Welcome to the official blog and media hub for The HANGAR | Gallery & Arts Initiative. Located in the Wynwood Arts District, The Hangar is dedicated to the collective movement of creative exhibition and seeks to open the lines of communication between artist, patron and community. www.hangargallery.com
Artistic contradictions have worked beautifully for featured HANGAR Artist Andres Risquez. He was kind enough to sit with Assistant Editor, Kristen Cruz, to discuss his method of organized experimentation, his plans for international recognition and even his love for F1 Racing.
In a way, the bold and unrestricted artwork of Venezuelan graphic artist Andres Risquez matches his lively personality perfectly.The energized mix of gloss medium, ripped pieces of a telephone book, and black vinyl cut-outs of celebrities are just a few elements in his new triptych. His work is a combination of digitally planned stencils and the random layering technique of collage. It’s a type of intentional improvisation that he’s developed. Influenced by graffiti, electronic/hip hop music (as a DJ he has to have good taste), and even comic books; he has created intriguing work that reflect his idea of heroes and success.
Andres traveled between Caracas and the states, eventually coming back here to study graphic design. He joined an art alliance after graduating and began creating for local clientele including mural work for the Latin American restaurant Baro Urbano in Brickell. With his commercial and personal work, he says it’s all about layering: “Everything that I do first starts on the computer. Then I just cut it out in vinyl and stencil. I’ll do a little by hand, outsource it, put it on canvas and start to spray paint.” He’s fond of creating what he calls “one time pieces” that are unique for him. “I don’t like to repeat anything that I do. In many of the series I do with the collage or transfers, there’s no way that you can repeat that.”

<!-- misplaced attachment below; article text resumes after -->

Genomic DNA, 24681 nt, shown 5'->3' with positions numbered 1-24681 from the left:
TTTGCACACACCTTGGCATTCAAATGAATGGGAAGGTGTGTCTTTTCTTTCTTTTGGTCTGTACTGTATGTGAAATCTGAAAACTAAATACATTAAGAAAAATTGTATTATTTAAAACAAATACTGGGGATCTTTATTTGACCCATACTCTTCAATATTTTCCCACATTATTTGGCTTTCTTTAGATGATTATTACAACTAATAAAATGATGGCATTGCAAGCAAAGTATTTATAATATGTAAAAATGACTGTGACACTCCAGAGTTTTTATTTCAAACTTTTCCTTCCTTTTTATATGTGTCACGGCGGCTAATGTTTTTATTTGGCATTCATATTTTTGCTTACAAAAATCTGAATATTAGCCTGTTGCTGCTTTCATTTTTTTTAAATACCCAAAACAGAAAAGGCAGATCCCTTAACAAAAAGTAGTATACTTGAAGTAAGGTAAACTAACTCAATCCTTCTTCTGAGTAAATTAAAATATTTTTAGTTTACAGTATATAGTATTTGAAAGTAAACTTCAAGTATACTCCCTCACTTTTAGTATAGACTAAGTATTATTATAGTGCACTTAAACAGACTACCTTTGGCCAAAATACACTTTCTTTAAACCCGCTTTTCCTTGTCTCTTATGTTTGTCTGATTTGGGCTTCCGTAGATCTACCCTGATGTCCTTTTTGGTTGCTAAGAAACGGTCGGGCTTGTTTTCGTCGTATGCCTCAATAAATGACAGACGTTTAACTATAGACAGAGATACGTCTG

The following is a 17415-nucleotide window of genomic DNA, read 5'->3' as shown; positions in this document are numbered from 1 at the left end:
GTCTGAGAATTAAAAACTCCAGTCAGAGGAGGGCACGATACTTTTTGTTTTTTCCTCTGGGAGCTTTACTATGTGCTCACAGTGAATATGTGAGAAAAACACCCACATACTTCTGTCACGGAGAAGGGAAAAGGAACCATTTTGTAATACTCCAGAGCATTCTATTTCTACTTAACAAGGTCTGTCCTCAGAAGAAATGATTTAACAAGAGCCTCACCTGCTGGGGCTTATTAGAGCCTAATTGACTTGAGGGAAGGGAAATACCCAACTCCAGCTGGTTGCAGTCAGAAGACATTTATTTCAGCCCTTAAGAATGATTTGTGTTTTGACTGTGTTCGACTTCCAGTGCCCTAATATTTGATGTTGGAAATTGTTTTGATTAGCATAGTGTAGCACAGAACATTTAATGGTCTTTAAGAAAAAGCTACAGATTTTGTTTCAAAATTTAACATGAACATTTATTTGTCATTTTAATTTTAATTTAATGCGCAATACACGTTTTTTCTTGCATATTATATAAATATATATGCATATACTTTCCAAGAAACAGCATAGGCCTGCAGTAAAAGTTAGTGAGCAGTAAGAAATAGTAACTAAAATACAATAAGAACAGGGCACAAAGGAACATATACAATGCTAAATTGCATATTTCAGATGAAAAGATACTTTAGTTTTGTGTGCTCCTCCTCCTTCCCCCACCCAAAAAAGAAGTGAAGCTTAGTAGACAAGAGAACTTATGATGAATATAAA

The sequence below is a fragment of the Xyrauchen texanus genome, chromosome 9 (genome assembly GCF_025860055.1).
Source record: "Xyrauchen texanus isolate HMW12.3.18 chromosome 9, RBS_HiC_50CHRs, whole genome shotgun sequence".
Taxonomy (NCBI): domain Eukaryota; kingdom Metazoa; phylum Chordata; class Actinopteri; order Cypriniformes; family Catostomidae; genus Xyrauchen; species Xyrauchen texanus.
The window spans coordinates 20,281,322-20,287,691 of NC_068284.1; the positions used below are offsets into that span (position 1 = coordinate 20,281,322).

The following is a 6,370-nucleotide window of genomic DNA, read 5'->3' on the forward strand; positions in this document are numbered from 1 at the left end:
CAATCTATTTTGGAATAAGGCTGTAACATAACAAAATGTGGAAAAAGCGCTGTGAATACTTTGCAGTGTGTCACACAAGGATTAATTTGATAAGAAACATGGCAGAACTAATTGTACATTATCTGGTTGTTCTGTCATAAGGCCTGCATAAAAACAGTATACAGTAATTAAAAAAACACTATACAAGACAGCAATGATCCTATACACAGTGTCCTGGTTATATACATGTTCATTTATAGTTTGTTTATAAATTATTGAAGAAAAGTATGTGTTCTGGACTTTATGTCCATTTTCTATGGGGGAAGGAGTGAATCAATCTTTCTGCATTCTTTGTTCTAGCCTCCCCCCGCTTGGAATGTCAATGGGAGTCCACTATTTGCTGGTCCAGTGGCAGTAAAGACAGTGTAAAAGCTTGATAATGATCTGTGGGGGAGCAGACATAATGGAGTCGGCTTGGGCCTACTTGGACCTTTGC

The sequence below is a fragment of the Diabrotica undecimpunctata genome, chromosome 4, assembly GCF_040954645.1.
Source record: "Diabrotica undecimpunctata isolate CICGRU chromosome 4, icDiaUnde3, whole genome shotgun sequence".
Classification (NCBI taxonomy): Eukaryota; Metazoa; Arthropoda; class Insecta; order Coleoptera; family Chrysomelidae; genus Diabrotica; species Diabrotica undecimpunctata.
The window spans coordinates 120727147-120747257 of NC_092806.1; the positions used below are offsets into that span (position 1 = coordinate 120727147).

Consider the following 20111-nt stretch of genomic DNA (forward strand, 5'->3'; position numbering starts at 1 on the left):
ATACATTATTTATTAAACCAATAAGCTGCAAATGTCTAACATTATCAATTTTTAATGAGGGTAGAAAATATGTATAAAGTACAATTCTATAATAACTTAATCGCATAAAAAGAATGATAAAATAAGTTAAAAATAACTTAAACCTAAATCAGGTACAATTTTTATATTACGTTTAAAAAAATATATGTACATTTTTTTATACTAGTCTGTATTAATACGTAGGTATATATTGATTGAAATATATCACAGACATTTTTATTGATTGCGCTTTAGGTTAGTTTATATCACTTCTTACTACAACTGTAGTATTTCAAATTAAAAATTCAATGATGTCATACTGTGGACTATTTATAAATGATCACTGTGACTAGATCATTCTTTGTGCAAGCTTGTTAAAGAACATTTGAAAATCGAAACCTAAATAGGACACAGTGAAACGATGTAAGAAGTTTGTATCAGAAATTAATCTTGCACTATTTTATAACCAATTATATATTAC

His new series explores his perception of heroes and the iconography of celebrities. Ranging from Penelope Cruz and John Lennon to Siddhartha and Charles de Gaulle, one triptych layers these graphic images emerging through bright yellow vinyl and torn telephone pages to signify the media’s interrelation with these iconic figures. In another piece relating to heroes, he pays tribute to Brazilian F1 star Ayrton Senna who was the last driver fatality in Formula One racing. He portrays Senna with a celebratory bottle of champagne amongst altered logos of race car sponsors all while using the flag colors of Brazil. A proclaimed super fan of F1 racing, Andres admired Senna and wanted to show him in “the highest point in life.”
Along with never repeating himself, Andres strives to continue showing his work to wider audiences and hopes to gain, “the exposure and the acceptance of international artists.” His new work is on display in the “Spring Collection” at the Hangar Gallery.
Written by Kristen Cruz